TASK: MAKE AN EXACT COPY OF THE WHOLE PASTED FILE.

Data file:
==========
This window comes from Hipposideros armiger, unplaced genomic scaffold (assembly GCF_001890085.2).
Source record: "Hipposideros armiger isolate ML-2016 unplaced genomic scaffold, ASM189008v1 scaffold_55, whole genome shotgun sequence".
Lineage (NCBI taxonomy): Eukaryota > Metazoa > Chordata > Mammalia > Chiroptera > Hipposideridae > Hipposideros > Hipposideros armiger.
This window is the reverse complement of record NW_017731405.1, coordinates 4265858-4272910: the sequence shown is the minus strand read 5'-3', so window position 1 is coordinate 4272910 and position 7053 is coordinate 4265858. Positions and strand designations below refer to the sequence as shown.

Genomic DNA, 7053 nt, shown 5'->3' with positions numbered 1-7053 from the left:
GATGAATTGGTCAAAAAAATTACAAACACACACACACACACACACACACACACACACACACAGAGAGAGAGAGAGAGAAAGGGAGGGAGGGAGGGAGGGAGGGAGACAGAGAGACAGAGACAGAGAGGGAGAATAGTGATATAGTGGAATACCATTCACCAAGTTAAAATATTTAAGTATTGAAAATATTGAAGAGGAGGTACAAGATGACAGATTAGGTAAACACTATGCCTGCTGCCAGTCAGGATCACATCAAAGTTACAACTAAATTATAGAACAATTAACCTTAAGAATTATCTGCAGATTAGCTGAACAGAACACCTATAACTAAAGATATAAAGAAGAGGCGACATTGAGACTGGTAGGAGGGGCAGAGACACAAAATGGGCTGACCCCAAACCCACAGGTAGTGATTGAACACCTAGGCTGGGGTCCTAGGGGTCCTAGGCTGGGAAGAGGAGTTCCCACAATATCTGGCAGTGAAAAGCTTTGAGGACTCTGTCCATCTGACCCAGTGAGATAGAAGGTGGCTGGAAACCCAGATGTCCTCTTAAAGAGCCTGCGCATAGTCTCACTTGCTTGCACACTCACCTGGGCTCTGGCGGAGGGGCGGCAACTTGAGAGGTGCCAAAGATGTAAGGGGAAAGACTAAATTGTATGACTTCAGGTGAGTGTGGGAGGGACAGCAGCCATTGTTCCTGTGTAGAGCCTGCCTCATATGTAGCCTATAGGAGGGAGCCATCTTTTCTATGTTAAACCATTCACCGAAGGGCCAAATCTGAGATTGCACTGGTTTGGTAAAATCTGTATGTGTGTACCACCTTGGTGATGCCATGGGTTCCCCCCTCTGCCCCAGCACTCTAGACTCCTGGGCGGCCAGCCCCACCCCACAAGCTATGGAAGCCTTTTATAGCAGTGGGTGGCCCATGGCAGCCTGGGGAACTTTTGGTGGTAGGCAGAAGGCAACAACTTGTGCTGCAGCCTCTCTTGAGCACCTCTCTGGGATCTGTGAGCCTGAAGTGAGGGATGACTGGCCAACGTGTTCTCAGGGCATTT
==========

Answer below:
This window comes from Hipposideros armiger, unplaced genomic scaffold (assembly GCF_001890085.2).
Source record: "Hipposideros armiger isolate ML-2016 unplaced genomic scaffold, ASM189008v1 scaffold_55, whole genome shotgun sequence".
Lineage (NCBI taxonomy): Eukaryota > Metazoa > Chordata > Mammalia > Chiroptera > Hipposideridae > Hipposideros > Hipposideros armiger.
This window is the reverse complement of record NW_017731405.1, coordinates 4265858-4272910: the sequence shown is the minus strand read 5'-3', so window position 1 is coordinate 4272910 and position 7053 is coordinate 4265858. Positions and strand designations below refer to the sequence as shown.

Genomic DNA, 7053 nt, shown 5'->3' with positions numbered 1-7053 from the left:
GATGAATTGGTCAAAAAAATTACAAACACACACACACACACACACACACACACACACACACAGAGAGAGAGAGAGAGAAAGGGAGGGAGGGAGGGAGGGAGGGAGACAGAGAGACAGAGACAGAGAGGGAGAATAGTGATATAGTGGAATACCATTCACCAAGTTAAAATATTTAAGTATTGAAAATATTGAAGAGGAGGTACAAGATGACAGATTAGGTAAACACTATGCCTGCTGCCAGTCAGGATCACATCAAAGTTACAACTAAATTATAGAACAATTAACCTTAAGAATTATCTGCAGATTAGCTGAACAGAACACCTATAACTAAAGATATAAAGAAGAGGCGACATTGAGACTGGTAGGAGGGGCAGAGACACAAAATGGGCTGACCCCAAACCCACAGGTAGTGATTGAACACCTAGGCTGGGGTCCTAGGGGTCCTAGGCTGGGAAGAGGAGTTCCCACAATATCTGGCAGTGAAAAGCTTTGAGGACTCTGTCCATCTGACCCAGTGAGATAGAAGGTGGCTGGAAACCCAGATGTCCTCTTAAAGAGCCTGCGCATAGTCTCACTTGCTTGCACACTCACCTGGGCTCTGGCGGAGGGGCGGCAACTTGAGAGGTGCCAAAGATGTAAGGGGAAAGACTAAATTGTATGACTTCAGGTGAGTGTGGGAGGGACAGCAGCCATTGTTCCTGTGTAGAGCCTGCCTCATATGTAGCCTATAGGAGGGAGCCATCTTTTCTATGTTAAACCATTCACCGAAGGGCCAAATCTGAGATTGCACTGGTTTGGTAAAATCTGTATGTGTGTACCACCTTGGTGATGCCATGGGTTCCCCCCTCTGCCCCAGCACTCTAGACTCCTGGGCGGCCAGCCCCACCCCACAAGCTATGGAAGCCTTTTATAGCAGTGGGTGGCCCATGGCAGCCTGGGGAACTTTTGGTGGTAGGCAGAAGGCAACAACTTGTGCTGCAGCCTCTCTTGAGCACCTCTCTGGGATCTGTGAGCCTGAAGTGAGGGATGACTGGCCAACGTGTTCTCAGGGCATTT